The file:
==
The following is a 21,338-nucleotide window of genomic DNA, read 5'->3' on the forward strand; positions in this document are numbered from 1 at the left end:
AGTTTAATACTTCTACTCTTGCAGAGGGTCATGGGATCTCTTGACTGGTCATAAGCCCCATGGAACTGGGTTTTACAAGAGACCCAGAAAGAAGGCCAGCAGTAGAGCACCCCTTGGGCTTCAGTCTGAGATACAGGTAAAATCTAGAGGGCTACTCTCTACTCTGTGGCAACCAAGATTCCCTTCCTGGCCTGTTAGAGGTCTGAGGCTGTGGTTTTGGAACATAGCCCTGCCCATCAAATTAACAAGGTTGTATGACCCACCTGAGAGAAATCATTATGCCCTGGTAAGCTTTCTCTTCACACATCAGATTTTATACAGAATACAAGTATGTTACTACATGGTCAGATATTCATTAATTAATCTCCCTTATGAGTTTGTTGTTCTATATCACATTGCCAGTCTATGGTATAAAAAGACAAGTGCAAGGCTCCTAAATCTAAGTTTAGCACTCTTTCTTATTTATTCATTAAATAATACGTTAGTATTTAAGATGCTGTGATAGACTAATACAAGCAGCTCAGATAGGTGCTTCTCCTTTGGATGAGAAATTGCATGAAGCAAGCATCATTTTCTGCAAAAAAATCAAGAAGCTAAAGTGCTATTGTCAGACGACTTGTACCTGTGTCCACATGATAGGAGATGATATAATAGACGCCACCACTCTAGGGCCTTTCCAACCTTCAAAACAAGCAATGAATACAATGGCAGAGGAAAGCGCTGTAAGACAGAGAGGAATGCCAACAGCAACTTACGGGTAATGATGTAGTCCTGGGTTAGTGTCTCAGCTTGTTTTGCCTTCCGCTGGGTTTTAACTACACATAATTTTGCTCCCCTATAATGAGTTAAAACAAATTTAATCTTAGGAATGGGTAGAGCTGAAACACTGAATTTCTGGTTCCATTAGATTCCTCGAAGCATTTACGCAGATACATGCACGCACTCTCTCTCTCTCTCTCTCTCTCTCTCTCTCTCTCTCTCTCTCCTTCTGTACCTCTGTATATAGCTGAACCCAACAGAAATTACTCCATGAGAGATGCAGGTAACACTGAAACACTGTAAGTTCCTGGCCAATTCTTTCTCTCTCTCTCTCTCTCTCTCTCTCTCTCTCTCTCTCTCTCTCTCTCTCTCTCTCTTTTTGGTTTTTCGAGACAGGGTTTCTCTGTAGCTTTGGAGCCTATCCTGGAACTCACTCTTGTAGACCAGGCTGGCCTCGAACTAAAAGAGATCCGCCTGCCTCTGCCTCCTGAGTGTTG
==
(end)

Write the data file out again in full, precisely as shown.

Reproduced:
The following is a 21,338-nucleotide window of genomic DNA, read 5'->3' on the forward strand; positions in this document are numbered from 1 at the left end:
AGTTTAATACTTCTACTCTTGCAGAGGGTCATGGGATCTCTTGACTGGTCATAAGCCCCATGGAACTGGGTTTTACAAGAGACCCAGAAAGAAGGCCAGCAGTAGAGCACCCCTTGGGCTTCAGTCTGAGATACAGGTAAAATCTAGAGGGCTACTCTCTACTCTGTGGCAACCAAGATTCCCTTCCTGGCCTGTTAGAGGTCTGAGGCTGTGGTTTTGGAACATAGCCCTGCCCATCAAATTAACAAGGTTGTATGACCCACCTGAGAGAAATCATTATGCCCTGGTAAGCTTTCTCTTCACACATCAGATTTTATACAGAATACAAGTATGTTACTACATGGTCAGATATTCATTAATTAATCTCCCTTATGAGTTTGTTGTTCTATATCACATTGCCAGTCTATGGTATAAAAAGACAAGTGCAAGGCTCCTAAATCTAAGTTTAGCACTCTTTCTTATTTATTCATTAAATAATACGTTAGTATTTAAGATGCTGTGATAGACTAATACAAGCAGCTCAGATAGGTGCTTCTCCTTTGGATGAGAAATTGCATGAAGCAAGCATCATTTTCTGCAAAAAAATCAAGAAGCTAAAGTGCTATTGTCAGACGACTTGTACCTGTGTCCACATGATAGGAGATGATATAATAGACGCCACCACTCTAGGGCCTTTCCAACCTTCAAAACAAGCAATGAATACAATGGCAGAGGAAAGCGCTGTAAGACAGAGAGGAATGCCAACAGCAACTTACGGGTAATGATGTAGTCCTGGGTTAGTGTCTCAGCTTGTTTTGCCTTCCGCTGGGTTTTAACTACACATAATTTTGCTCCCCTATAATGAGTTAAAACAAATTTAATCTTAGGAATGGGTAGAGCTGAAACACTGAATTTCTGGTTCCATTAGATTCCTCGAAGCATTTACGCAGATACATGCACGCACTCTCTCTCTCTCTCTCTCTCTCTCTCTCTCTCTCTCTCTCTCCTTCTGTACCTCTGTATATAGCTGAACCCAACAGAAATTACTCCATGAGAGATGCAGGTAACACTGAAACACTGTAAGTTCCTGGCCAATTCTTTCTCTCTCTCTCTCTCTCTCTCTCTCTCTCTCTCTCTCTCTCTCTCTCTCTCTCTCTTTTTGGTTTTTCGAGACAGGGTTTCTCTGTAGCTTTGGAGCCTATCCTGGAACTCACTCTTGTAGACCAGGCTGGCCTCGAACTAAAAGAGATCCGCCTGCCTCTGCCTCCTGAGTGTTG